Plant-Eating Dinos Grew Fast to Fend Off Tyrannosaurs

Hypacrosaurus stebingeri is distinguished by the helmet-shaped crest on top of its head. (Image credit: Andrew Lee, Ohio University.)

What some dinosaurs lacked in body armor, they made up for in size. The duck-billed hadrosaur grew to adulthood much faster than its predators, such as tyrannosaurs, a new study suggests.

By about age 10, the plant-eating hadrosaur called Hypacrosaurus stebingeri had likely ballooned to its mature length of 30 feet (9 meters) from nose to tail tip, the study showed. Meanwhile, the meat-eater and hadrosaur-enemy Tyrannosaurus rex would have still been a relative pipsqueak at that age, not reaching adult size until 20 to 30 years of age.

The size difference, the researchers say, would have forced the carnivorous dinos to hunt juveniles of H. stebingeri.

"The carnivorous dinosaurs are looking at the younger herbivorous dinosaurs," Lisa Noelle Cooper, a doctoral student at Kent State University in Ohio, told LiveScience. "They are actually hunting the younger ones. Once the Hypacrosaurus reaches that adult size, we think it's safer from predation. It's a size refuge." Cooper is also a researcher with the Northeastern Ohio Universities College of Medicine.

Once T. rex reached adult size, about 40 feet (12 meters) in length, the tables would of course turn, with the meat-eater coming out on top.

The results are published online today in the journal Proceedings of the Royal Society of London B: Biological Sciences.

Cooper and her colleagues compared growth rate data from H. stebingeri with three predators, all of which lived during the Late Cretaceous period from about 100 million to 65 million years ago: the tyrannosaurs Albertosaurus and its gigantic relative T. rex, as well as the small Troodon formosus, which reached just 6 feet (1.8 meters) in length and sported a relatively giant brain.

For the hadrosaur, Cooper and her colleagues analyzed thin sections of long leg bones and counted and measured the growth rings, which each indicate a year of life. This individual dino was about 13 years old when it died.

"Our duck-billed dinosaur grew three to five times faster than any potential predators that lived alongside it," said Drew Lee, a postdoctoral fellow in Ohio University's College of Osteopathic Medicine who worked with Cooper on the finding. "By the time the duck-billed dinosaur was fully grown, the tyrannosaurs were only half grown — it was a huge size difference."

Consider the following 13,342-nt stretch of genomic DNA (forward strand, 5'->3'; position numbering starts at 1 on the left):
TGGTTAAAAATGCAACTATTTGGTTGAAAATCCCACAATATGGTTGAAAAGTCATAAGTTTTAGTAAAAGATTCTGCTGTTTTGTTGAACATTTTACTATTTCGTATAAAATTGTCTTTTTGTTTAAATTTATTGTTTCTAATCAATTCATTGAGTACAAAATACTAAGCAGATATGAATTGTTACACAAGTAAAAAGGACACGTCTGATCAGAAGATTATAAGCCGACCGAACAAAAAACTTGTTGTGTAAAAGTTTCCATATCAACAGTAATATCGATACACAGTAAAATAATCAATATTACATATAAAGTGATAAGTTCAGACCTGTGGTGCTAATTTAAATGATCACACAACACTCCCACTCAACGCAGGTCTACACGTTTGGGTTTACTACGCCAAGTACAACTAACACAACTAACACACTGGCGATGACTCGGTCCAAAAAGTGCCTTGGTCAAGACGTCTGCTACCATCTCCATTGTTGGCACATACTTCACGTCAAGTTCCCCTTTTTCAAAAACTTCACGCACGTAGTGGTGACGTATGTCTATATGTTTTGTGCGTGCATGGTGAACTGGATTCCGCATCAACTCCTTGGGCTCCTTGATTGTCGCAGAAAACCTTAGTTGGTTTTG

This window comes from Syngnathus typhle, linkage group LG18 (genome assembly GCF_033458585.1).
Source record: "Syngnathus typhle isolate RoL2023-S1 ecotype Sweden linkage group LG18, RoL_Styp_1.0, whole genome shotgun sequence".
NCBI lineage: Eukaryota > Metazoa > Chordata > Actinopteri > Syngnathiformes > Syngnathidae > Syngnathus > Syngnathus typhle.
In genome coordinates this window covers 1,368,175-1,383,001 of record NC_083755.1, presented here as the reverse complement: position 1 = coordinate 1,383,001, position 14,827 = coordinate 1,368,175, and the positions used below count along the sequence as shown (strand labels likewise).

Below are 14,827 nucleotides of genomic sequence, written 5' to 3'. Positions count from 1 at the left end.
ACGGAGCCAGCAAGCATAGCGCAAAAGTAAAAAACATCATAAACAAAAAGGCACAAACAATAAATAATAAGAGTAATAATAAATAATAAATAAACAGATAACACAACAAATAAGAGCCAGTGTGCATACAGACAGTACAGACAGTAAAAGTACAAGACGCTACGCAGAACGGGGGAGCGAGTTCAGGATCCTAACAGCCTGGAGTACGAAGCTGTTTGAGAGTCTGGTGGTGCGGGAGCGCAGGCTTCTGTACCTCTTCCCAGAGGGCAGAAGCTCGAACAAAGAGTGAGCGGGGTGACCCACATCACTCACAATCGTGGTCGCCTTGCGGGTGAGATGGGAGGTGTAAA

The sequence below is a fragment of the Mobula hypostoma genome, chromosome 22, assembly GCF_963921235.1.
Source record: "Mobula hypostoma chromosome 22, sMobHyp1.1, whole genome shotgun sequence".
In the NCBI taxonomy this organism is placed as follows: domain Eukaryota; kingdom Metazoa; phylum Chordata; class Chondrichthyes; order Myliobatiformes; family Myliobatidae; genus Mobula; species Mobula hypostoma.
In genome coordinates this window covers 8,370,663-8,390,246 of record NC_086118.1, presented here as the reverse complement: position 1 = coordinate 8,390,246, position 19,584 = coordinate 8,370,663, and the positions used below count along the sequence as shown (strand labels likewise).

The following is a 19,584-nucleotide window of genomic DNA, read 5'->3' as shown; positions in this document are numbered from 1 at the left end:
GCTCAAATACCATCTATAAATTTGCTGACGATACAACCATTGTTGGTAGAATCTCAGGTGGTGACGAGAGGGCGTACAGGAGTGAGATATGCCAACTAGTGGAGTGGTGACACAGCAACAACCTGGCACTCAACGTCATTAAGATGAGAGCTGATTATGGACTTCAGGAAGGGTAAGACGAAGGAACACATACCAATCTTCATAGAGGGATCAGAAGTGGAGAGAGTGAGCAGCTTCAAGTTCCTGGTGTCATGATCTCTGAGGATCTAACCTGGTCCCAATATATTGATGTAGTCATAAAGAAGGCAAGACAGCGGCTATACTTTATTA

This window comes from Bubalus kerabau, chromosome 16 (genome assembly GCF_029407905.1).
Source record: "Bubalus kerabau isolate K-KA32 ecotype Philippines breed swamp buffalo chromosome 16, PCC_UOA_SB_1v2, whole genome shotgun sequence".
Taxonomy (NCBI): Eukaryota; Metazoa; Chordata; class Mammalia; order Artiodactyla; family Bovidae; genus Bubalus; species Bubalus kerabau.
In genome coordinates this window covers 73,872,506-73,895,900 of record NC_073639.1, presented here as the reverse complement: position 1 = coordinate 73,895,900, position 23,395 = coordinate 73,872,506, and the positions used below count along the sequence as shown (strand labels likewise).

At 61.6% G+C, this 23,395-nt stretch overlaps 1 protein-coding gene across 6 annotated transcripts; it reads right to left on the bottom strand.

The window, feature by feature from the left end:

Hypacrosaurus also reached sexual maturity early, at only two or three years of age, the researchers said.

"That's another added bonus when facing predators — if you can keep reproducing, you're set," Cooper said. "It's the stuff of evolution." So if the juveniles were killed off by the meat-eating giants, H. stebingeri wouldn't go extinct, because the mothers would be churning out more offspring sooner than if they had waited until a late age to reproduce.

The research was funded by the Dinamation Society, Montana State University, Museum of the Rockies and the Charlotte and Walter Kohler Charitable Trust.

Jeanna Bryner
Live Science Editor-in-Chief

Jeanna served as editor-in-chief of Live Science. Previously, she was an assistant editor at Scholastic's Science World magazine. Jeanna has an English degree from Salisbury University, a master's degree in biogeochemistry and environmental sciences from the University of Maryland, and a graduate science journalism degree from New York University. She has worked as a biologist in Florida, where she monitored wetlands and did field surveys for endangered species. She also received an ocean sciences journalism fellowship from Woods Hole Oceanographic Institution.